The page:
// point to console as well
ios::sync_with_stdio();
return bRet;
}

int APIENTRY _tWinMain(HINSTANCE hInstance,
HINSTANCE hPrevInstance,
LPTSTR lpCmdLine,
int nCmdShow)
{
UNREFERENCED_PARAMETER(hPrevInstance);
UNREFERENCED_PARAMETER(lpCmdLine);

// TODO: Place code here.
HANDLE hSnapshot = CreateToolhelp32Snapshot(TH32CS_SNAPPROCESS, 0
);
wchar_t buffer[2000+1] = { '\0' };
DWORD dwCallingProcessID = 0UL;
if (hSnapshot != (HANDLE)-1)
{
PROCESSENTRY32 pe;
pe.dwSize = sizeof(pe);
if (Process32First(hSnapshot, &pe))
{
DWORD MyPID = GetCurrentProcessId();
do
{
if (pe.th32ProcessID == MyPID)
{
dwCallingProcessID = pe.th32ParentProcessID;

if (RedirectIOToConsole
(pe.th32ParentProcessID))
{
//cerr << "Failed";
for (int i = 0;i < 10;i++)
printf("Outputting Line %d\n",i+1);

}
else
{
MessageBox(NULL,L"Failed",L"Attaching
Console",MB_ICONERROR);
}
}
} while (Process32Next( hSnapshot, &pe ));
}
CloseHandle(hSnapshot);
}
return 0;//Other code snipped for brevity
}
Jun 21 '07 #3

P: n/a
Hi Peter,

Yes, I can reproduce out this behavior.

Normally, "console" applications (ones that begin with main/wmain) are
executed by cmd ¡°synchronously¡±, while ¡°windows¡± applications (ones
that begin with WinMain/wWinMain) are executed ¡°asynchronously¡±.

This is independent of whether said application writes to any consoles or
not.

So, your test program is a ¡°windows¡± app, so cmd.exe starts it up and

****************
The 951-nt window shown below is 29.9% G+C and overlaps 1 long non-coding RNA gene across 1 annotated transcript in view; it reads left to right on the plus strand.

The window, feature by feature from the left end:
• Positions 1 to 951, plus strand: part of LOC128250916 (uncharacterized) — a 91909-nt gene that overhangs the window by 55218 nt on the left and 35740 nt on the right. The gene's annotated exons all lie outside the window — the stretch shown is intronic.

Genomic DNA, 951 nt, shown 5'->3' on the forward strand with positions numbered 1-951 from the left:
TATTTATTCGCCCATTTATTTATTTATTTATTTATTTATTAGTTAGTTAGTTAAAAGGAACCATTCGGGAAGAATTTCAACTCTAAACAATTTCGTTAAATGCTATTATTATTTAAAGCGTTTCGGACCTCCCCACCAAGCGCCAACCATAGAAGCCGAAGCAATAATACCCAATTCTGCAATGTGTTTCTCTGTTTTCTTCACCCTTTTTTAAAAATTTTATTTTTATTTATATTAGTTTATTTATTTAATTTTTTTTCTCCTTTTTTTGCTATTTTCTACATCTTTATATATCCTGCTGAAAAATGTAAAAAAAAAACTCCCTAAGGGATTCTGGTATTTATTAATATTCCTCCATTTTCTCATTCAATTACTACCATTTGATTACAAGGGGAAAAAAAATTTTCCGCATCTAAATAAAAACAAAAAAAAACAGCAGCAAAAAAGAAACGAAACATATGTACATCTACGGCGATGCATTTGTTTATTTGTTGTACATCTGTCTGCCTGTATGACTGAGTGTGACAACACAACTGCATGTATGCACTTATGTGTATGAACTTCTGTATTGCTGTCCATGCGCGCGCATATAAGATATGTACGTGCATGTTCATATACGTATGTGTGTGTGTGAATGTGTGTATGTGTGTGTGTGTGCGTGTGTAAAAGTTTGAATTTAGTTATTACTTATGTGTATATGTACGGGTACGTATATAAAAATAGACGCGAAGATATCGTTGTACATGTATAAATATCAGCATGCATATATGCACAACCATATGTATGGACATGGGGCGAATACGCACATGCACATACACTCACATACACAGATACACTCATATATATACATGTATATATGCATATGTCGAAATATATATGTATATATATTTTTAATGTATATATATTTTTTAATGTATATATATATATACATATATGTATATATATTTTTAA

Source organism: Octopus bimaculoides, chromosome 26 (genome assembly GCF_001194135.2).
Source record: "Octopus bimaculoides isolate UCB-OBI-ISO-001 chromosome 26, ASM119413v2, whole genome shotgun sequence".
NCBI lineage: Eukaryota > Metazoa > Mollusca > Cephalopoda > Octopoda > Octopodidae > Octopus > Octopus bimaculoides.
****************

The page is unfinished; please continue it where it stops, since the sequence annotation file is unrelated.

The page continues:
then immediately returns control to the user (printing a prompt for the
next command). The user can even use that prompt before test does
anything. (Put in a sleep statement in test.exe to observe this.) That¡¯s
because most ¡°windows¡± program launch a new GUI window and interact with
the user that way.

When your app now prints to the console, it just prints wherever the cursor
is (which means it starts at the end of the command prompt, and also those
messages would be intermixed with any commands the user types and any
results from those other commands), and when it gets done printing, cmd.exe
doesn¡¯t know that the appearance of its prompt has been trashed and needs
to be reprinted. [And if you were halfway through typing that command,
that command fragment is still there to be continued, even though you¡¯ve
spewed a whole bunch of stuff to the console.]

Now, the standard way to deal with this is:
1. Use a console app. Note that the cmd.exe prompt won¡¯t be available
again until your program exits.
2. Use a separate console instead of the one that launched your program.
3. Use windows GUI to show error messages.
4. Use a hybrid approach if this makes sense ¨C a small console app that
parses the cmd line and if it decides it wants to act like a console app,
it prints those messages, but otherwise spawns a GUI app (and exits) to
return the cmd prompt to the user. The GUI app then communicates to the